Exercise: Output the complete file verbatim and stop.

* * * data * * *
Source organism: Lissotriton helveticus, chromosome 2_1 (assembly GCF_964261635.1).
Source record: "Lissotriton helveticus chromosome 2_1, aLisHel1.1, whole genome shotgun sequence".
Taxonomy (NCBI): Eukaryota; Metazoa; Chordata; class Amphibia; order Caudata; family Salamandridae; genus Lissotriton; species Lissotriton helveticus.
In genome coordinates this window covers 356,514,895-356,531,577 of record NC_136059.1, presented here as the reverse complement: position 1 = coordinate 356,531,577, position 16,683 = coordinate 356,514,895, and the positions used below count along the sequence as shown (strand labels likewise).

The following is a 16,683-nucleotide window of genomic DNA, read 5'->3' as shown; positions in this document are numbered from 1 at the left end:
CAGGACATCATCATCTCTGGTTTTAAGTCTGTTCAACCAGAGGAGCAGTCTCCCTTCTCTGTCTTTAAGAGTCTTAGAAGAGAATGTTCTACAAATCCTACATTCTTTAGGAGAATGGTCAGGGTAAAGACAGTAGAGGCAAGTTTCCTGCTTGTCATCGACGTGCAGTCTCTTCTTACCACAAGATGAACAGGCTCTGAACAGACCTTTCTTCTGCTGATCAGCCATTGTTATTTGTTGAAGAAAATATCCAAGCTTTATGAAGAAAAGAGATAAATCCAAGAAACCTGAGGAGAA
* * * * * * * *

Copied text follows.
Source organism: Lissotriton helveticus, chromosome 2_1 (assembly GCF_964261635.1).
Source record: "Lissotriton helveticus chromosome 2_1, aLisHel1.1, whole genome shotgun sequence".
Taxonomy (NCBI): Eukaryota; Metazoa; Chordata; class Amphibia; order Caudata; family Salamandridae; genus Lissotriton; species Lissotriton helveticus.
In genome coordinates this window covers 356,514,895-356,531,577 of record NC_136059.1, presented here as the reverse complement: position 1 = coordinate 356,531,577, position 16,683 = coordinate 356,514,895, and the positions used below count along the sequence as shown (strand labels likewise).

The following is a 16,683-nucleotide window of genomic DNA, read 5'->3' as shown; positions in this document are numbered from 1 at the left end:
CAGGACATCATCATCTCTGGTTTTAAGTCTGTTCAACCAGAGGAGCAGTCTCCCTTCTCTGTCTTTAAGAGTCTTAGAAGAGAATGTTCTACAAATCCTACATTCTTTAGGAGAATGGTCAGGGTAAAGACAGTAGAGGCAAGTTTCCTGCTTGTCATCGACGTGCAGTCTCTTCTTACCACAAGATGAACAGGCTCTGAACAGACCTTTCTTCTGCTGATCAGCCATTGTTATTTGTTGAAGAAAATATCCAAGCTTTATGAAGAAAAGAGATAAATCCAAGAAACCTGAGGAGAA